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Orbits of the Lorentz group

  1. Sep 30, 2013 #1
    I want to determine the orbits of the proper orthochronous Lorentz group [itex] SO^{+}(1,3) [/itex].

    If I start with a time-like four-momentum [itex] p = (m, 0, 0, 0) [/itex]

    with positive time-component [itex]p^{0} = m > 0 [/itex],

    the orbit of [itex] SO^{+}(1,3) [/itex] in [itex] p [/itex] is given by:

    [tex] \mathcal{O}(p) \equiv \lbrace \Lambda p \mid \Lambda \in SO^{+}(1,3) \rbrace [/tex]

    Now the point is: how do you show that

    [tex] \mathcal{O}(p) = \lbrace q \mid q^{2} = m^{2}, q^{0} > 0 \rbrace [/tex] ?

    Essently, the question is: why does a Lorentz transformation [itex] \Lambda \in SO^{+}(1,3) [/itex] exist
    such that two four-vectors [itex] p [/itex] and [itex] q [/itex] with [itex] p^{2} = q^{2} = m^{2} [/itex] and [itex] p^{0}, q^{0} > 0 [/itex] are related via [itex] q = \Lambda p [/itex] ?

    In fact, it is possible to answer my question(s) by brute-force calculations. But I am searching for an "elegant way", e.g. with the help of group theory.

    I already searched in the literature, but in most cases it seems to be "trivial" for the authors
    and I see now explicit proof.

    Does anyone know of anything like that?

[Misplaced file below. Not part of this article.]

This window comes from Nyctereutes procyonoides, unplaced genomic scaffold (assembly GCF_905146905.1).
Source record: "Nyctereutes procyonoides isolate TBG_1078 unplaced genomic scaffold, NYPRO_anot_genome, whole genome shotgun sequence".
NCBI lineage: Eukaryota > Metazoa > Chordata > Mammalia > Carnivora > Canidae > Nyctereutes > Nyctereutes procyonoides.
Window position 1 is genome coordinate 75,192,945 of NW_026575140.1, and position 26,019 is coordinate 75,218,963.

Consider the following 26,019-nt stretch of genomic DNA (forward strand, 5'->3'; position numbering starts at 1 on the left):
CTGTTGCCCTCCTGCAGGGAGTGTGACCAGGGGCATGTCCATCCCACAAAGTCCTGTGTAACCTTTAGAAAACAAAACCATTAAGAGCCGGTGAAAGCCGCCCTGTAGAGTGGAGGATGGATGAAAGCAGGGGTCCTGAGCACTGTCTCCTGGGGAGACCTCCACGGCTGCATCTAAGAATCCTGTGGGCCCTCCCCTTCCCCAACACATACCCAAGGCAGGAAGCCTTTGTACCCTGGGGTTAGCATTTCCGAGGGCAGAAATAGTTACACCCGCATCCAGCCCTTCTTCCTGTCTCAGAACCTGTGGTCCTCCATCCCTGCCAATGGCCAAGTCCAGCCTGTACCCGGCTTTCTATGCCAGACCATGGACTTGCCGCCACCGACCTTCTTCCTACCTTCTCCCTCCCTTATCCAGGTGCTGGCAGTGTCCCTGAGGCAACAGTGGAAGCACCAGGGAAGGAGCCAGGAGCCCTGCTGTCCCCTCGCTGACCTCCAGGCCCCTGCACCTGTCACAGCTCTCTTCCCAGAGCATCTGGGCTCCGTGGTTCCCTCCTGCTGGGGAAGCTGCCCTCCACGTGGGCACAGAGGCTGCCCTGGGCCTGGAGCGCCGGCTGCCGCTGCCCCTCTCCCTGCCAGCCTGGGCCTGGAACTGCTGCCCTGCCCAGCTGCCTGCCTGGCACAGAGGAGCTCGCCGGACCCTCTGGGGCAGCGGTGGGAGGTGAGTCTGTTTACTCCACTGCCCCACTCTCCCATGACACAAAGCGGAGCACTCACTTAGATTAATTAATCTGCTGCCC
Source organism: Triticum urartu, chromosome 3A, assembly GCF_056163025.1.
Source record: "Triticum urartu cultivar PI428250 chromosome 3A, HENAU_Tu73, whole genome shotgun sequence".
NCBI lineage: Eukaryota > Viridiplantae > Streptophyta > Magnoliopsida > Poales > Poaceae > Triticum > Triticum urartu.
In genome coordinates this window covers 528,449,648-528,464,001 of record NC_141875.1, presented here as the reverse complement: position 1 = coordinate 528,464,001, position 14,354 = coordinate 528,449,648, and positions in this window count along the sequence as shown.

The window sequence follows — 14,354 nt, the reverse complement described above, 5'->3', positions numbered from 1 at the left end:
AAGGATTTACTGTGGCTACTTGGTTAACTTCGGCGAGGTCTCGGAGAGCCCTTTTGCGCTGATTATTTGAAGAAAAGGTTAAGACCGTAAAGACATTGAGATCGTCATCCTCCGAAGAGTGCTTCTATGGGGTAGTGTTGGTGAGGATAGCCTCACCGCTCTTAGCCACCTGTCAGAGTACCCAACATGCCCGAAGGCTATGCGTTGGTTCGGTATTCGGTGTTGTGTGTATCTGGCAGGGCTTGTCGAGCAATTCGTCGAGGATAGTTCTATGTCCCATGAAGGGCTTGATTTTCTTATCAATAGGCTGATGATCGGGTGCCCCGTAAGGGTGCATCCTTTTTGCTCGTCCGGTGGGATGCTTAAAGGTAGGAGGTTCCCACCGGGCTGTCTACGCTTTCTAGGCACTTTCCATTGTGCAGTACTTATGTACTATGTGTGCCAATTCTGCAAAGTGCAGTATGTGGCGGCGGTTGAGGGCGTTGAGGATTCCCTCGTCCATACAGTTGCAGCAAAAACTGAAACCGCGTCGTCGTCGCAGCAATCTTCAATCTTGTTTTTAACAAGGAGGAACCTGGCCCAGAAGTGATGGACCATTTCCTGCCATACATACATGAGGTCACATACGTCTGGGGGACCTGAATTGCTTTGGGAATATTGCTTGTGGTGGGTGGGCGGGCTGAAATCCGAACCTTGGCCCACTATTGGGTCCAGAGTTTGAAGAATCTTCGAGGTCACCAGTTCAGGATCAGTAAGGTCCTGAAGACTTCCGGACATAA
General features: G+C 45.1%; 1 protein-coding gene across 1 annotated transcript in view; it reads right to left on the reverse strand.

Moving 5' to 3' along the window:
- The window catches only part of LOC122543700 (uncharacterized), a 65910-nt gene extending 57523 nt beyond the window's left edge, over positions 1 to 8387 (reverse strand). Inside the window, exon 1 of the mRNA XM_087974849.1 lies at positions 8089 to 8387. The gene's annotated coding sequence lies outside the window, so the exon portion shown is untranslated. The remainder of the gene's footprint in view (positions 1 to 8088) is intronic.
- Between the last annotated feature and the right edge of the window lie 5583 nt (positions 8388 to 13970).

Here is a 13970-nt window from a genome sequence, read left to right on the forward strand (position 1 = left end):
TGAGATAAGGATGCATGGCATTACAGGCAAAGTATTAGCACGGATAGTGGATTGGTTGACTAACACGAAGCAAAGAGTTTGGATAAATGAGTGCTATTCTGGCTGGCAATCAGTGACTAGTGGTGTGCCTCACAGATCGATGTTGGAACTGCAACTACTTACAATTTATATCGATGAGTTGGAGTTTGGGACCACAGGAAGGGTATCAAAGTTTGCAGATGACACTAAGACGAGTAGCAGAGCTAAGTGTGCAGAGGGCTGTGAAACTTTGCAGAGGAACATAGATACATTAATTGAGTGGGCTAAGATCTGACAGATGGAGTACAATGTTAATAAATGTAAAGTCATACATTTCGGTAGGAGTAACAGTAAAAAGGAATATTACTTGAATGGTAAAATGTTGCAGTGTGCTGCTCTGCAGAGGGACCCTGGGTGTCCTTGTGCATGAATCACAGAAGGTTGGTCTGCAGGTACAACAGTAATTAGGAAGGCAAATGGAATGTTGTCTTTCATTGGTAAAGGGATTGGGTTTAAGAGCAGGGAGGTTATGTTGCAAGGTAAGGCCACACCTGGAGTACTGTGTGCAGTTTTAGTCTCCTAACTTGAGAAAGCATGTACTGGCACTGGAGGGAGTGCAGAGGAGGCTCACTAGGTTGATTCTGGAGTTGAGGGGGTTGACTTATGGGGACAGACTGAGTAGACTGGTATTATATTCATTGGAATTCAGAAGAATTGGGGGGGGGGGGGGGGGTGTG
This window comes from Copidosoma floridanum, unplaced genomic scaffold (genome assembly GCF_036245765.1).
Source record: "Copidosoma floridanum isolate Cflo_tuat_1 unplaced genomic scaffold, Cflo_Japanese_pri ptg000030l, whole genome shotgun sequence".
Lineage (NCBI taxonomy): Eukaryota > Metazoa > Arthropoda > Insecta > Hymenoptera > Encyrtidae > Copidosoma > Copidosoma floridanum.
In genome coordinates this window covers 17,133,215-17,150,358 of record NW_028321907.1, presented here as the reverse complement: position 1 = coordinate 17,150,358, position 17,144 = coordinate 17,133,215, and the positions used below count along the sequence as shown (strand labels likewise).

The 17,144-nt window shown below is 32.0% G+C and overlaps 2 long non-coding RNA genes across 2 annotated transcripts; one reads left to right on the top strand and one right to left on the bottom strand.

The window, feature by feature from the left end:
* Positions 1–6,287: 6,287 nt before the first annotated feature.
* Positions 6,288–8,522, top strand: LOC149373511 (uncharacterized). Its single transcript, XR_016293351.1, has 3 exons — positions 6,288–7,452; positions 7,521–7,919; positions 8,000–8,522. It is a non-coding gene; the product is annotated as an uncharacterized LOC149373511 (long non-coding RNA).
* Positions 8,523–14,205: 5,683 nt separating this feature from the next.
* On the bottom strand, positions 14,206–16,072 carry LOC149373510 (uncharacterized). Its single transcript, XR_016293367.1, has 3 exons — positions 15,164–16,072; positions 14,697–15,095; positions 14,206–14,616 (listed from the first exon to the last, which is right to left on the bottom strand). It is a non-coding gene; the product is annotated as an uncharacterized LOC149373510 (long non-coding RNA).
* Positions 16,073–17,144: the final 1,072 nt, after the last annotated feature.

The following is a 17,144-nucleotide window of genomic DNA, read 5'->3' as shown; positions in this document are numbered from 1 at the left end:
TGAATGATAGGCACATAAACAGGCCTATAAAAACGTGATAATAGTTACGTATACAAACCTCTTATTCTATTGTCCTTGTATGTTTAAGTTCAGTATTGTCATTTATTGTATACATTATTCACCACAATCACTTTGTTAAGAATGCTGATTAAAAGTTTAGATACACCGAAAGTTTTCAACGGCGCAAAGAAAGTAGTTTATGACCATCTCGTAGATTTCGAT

2. jcsd
  3. Sep 30, 2013 #2
    Isn't that the very definition of the group SO+(1,3)?
  4. Sep 30, 2013 #3


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    I agree with the above. It's trivial according to those authors because it's the definition.
  5. Oct 1, 2013 #4
    No, it is not the definition of [itex] \mathrm{SO}^{+}(1,3) [/itex]. It is:

    [tex] \mathrm{SO}^{+}(1,3) = \lbrace \Lambda \in \mathrm{GL}(4, \mathbb{R}) \mid \Lambda^{t} \eta \Lambda = \eta, \mathrm{det} \, \Lambda = 1, \Lambda^{0} \, _{0} \geq 1 \rbrace [/tex]
    The elements of this group will not change [itex] p^{2} [/itex] and the sign of [itex] p^{0} [/itex] by definition.

    So we can say that the set
    [tex] \lbrace q \in \mathbb{M} \mid q^{2} = m^{2}, q^{0} > 0 \rbrace [/tex] remains invariant under Lorentz transformations.

    But this does not necessarily mean that for any two fourvectors [itex]p, q [/itex] with [itex]p^{2} = q^{2} = m^{2}[/itex] and [itex] p^{0}, q^{0} [/itex] there exists a transformation [itex] \Lambda \in \mathrm{SO}^{+}(1,3) [/itex] with [itex] q = \Lambda p [/itex]. In other words this would mean that [itex] \mathrm{SO}^{+}(1,3) [/itex] acts transitivly on [itex] \lbrace q \in \mathbb{M} \mid q^{2} = m^{2}, q^{0} > 0 \rbrace [/itex]. And you need to show this in order to proof that
    [tex] \mathcal{O}_{p} = \lbrace q \in \mathbb{M} \mid q^{2} = m^{2}, q^{0} > 0 \rbrace [/tex]

    Actually I also don't see how to do this without using brute force. I think it is not that trivial.
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